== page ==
Table 3, Total CCS Cost, lists the components making up the Total CCS Cost of $273.045 million for South Carolina.  Testing cost is $21.461 million; Professional Development cost is $90.718 million; Textbook cost is $42.110 million; and Technology cost is $118.756 million.

 

 

In round numbers, South Carolina will spend $21 million on Testing, $91 million on Professional Development, $42 million on Textbooks, and $119 million on Technology.  The Total CCS Cost for South Carolina will be $273 million.

 

 

                                               

Explanation of Figures

 

1.  Testing

 

a.  Nationwide CCS Testing Cost

 

Testing is a function of the number of students tested.  Table 5 in my report shows the Total Nationwide Cost for the 46 CCS states.  My Table 5 duplicates Pioneer Figure 2B (on page 2 of the PI report).  Figure 2B shows a Total Testing Cost of $1,240,641,297. 

 

 

Table 6 (Burke report) lists the number of students and teachers in each of the 46 states; the total for the 46 states is 41,805,062 students.  I obtained all of the numbers in Table 6 from the Pioneer report Appendices (NCES: 2009 - 2010 School Year). 

 

 

When I divided $1,240,641,297 by 41,805,062 students, I obtained a factor of $29.67681993 per student.  This Testing cost factor was applied to each of the 46 states to get the Testing cost for each state.  My Total Testing Cost of $1,240.641 million agrees with the Pioneer Figure 2B number.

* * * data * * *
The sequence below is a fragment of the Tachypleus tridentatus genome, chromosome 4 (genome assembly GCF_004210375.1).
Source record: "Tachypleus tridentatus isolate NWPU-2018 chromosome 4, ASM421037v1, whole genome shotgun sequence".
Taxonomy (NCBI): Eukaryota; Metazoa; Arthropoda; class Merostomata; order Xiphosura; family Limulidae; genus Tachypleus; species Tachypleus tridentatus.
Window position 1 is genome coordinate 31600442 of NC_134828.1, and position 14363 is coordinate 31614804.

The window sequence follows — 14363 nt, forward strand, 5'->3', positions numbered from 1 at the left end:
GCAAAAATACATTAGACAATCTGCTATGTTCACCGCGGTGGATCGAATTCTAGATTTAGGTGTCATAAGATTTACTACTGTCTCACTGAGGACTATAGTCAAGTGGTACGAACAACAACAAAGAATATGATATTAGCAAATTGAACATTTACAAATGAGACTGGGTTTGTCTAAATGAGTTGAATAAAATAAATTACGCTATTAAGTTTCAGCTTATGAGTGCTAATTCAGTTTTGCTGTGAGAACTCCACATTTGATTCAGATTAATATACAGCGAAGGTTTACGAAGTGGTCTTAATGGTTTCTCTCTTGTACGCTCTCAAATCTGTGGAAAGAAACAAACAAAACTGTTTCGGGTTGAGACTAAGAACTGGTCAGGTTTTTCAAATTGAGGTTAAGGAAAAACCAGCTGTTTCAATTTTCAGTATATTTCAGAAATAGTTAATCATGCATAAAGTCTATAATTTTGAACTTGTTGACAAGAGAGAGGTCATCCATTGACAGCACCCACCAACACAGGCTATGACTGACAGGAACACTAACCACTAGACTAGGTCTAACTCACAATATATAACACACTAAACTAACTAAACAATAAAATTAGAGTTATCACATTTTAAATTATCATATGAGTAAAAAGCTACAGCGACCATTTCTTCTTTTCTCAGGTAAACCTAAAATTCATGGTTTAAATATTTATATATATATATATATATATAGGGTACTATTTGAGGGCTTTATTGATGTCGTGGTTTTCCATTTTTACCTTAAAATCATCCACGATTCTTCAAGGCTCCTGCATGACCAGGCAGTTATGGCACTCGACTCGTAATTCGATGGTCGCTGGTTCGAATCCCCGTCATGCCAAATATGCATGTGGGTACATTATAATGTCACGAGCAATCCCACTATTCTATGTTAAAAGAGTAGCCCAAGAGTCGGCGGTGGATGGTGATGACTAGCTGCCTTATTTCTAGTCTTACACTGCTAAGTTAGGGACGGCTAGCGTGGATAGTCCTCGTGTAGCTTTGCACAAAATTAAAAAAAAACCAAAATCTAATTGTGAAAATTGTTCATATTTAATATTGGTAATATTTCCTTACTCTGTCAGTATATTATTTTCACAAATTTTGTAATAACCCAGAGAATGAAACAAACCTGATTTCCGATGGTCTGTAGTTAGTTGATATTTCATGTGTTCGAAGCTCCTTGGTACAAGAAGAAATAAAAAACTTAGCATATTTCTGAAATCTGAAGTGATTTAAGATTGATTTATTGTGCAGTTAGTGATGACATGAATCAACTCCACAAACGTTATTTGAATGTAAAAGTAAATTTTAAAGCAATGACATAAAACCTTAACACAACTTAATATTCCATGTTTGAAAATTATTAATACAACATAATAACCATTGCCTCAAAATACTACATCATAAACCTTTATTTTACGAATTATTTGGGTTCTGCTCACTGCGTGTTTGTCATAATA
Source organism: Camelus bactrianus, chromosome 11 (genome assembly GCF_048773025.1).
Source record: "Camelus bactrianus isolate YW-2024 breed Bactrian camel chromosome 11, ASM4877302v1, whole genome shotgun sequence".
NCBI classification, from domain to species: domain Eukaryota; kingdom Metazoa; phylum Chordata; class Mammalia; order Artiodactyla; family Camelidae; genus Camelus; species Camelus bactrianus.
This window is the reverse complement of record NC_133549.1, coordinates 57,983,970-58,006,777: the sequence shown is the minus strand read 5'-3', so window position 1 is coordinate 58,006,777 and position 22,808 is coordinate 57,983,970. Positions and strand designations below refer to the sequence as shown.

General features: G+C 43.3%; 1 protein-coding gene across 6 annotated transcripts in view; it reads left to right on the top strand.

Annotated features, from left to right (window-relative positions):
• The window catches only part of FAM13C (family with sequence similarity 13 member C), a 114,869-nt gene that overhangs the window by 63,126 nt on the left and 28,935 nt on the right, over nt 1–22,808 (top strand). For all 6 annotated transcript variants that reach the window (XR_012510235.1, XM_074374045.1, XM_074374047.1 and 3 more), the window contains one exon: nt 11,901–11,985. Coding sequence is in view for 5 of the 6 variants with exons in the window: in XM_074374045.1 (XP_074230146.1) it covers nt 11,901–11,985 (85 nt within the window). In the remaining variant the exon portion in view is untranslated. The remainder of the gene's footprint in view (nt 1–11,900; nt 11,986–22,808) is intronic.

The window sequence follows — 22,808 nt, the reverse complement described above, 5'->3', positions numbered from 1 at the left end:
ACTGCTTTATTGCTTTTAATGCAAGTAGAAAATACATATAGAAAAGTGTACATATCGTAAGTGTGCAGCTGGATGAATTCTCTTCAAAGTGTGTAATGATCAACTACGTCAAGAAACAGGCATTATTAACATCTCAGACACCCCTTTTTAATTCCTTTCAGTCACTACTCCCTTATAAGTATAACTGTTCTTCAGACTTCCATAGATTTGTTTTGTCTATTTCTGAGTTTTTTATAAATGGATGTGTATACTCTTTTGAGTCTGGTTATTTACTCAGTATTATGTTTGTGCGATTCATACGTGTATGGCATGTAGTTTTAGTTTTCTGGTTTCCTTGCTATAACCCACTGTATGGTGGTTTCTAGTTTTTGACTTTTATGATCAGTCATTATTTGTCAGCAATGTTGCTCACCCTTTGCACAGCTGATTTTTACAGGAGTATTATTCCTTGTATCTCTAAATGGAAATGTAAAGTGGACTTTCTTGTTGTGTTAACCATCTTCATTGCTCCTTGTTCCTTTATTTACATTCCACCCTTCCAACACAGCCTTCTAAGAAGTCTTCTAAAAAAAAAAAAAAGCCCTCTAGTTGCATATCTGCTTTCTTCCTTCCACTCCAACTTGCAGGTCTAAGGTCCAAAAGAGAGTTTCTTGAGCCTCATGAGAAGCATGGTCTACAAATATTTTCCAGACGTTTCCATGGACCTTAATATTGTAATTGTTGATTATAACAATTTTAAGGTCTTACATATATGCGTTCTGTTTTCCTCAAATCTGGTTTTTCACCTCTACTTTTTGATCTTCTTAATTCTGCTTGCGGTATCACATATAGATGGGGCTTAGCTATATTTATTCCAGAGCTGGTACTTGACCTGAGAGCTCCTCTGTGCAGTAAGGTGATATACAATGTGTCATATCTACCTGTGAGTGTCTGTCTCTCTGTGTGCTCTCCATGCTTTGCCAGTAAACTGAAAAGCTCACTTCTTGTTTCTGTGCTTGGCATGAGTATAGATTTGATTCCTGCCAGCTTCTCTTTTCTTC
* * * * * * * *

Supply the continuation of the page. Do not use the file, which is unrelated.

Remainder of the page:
b.  South Carolina CCS Testing Cost

 

South Carolina has a total student enrollment of 723,143 students (Burke Table 6).  When I multiplied 723,143 students by the $29.6768 factor per student, I obtained $21.461 million.

[723,143 students  x  $29.67681993 per student = $21,460,585]

 

 

 

2.  Professional Development

 

The purpose of Professional Development is to train the teachers on the new Common Core academic standards.  Professional Development is a function of the number of teachers that must be trained.  Pioneer used a Professional Development cost of $1,931 per teacher.

 

 

South Carolina has 46,980 teachers (Burke Table 6).  When I multiplied 46,980 teachers by $1,931 per teacher, I obtained $90.718 million.